Albert Camus And The Absurd Essay

1631 words - 7 pages

The Stranger, by Albert Camus, is the story of Meursault, a man who cares not for the future, nor the past. He lives without meaning, without rationality, without emotions. On one fateful day at the beach, Meursault shoots and kills an Arab, leading to a chain of events that causes his death. Throughout the judicial process, Albert Camus criticizes the society he lives in and the values it holds. The Stranger is the definitive work on Camus' own thoughts, and the basis of title as the Professor of the Absurd. The story of Meursault exemplifies Camus' Absurdist philosophy, which was a result of Camus’ poor childhood that forced him to struggle for the best in his life against adverse conditions, his adulthood that showed him the irrationality of society, and the Second World War that showed him the gruesome horror of death. His philosophy is reflected in his criticism of Meursault's indifferences towards death, the irrationality of the Arab's killing, and the consequences that the Law enacts upon Meursault in return.
The early life of Camus seeded the roots of his Absurdist philosophy by forcing him to live his life to the fullest, even under adverse circumstances. He was born in Algiers, Algeria in the year 1913, raised by his mother after his father's death in World War I. He found wonder in his surroundings, but also injustice - and still, he struggled to make the best of his life. "I lived in destitution but also in a kind of sensual delight" (Encyclopedia of World Biography, "Childhood"), he said, showing how even when he grew up poor and in the working-class section of town, he found his own happiness. In primary school, Camus was a hard-working student, and with the help of his teacher, managed to gain admission to the Algiers lycée, or high school. In an unfortunate stroke of fate, he was diagnosed with tuberculosis, then a life-threatening disease, at the age of seventeen. This kept him from any strenuous physical activity, such as football, one of his interests; the military; and even teaching. Even after this debilitating event, Camus struggled on to find ways to succeed. This mentality leads to his future idea of the struggle to find meaning in life being all-important, not the result of that struggle.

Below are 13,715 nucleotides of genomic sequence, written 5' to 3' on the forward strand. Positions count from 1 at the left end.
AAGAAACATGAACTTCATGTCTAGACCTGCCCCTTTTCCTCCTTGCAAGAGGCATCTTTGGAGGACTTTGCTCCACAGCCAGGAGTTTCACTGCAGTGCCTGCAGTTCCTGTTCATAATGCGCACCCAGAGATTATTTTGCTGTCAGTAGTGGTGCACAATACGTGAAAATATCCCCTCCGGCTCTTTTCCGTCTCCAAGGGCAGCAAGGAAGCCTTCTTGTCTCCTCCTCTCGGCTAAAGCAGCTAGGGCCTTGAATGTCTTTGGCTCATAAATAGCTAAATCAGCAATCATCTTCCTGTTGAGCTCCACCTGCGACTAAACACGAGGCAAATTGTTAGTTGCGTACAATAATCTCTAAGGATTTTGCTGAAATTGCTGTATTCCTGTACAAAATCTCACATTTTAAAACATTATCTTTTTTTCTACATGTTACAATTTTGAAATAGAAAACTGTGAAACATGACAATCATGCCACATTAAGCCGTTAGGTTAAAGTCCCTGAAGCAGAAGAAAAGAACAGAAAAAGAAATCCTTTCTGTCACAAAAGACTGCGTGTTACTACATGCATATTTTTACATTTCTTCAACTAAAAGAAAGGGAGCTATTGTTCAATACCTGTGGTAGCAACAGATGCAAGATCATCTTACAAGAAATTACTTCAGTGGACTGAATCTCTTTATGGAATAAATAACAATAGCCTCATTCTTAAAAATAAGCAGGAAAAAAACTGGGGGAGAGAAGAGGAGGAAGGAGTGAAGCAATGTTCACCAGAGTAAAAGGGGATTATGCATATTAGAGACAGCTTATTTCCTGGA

After graduating from University, Albert Camus further developed his theory of the absurd when he discovered the innate irrationality of life. He completed his university studies in 1936, and became active in politics. In 1935, he joined the French Communist Party in order to fight inequalities between Europeans and natives in Algeria. A year later, he joined the Algerian Communist Party, formed to promote the independence of Algeria. However, because of the political climate at the time, the French Communist Party decided to work against the Algerians, and thus alienated Camus. He, along with many others who shared his beliefs, left the party. In order to save face, the party thereafter expelled him. This seeming betrayal caused...

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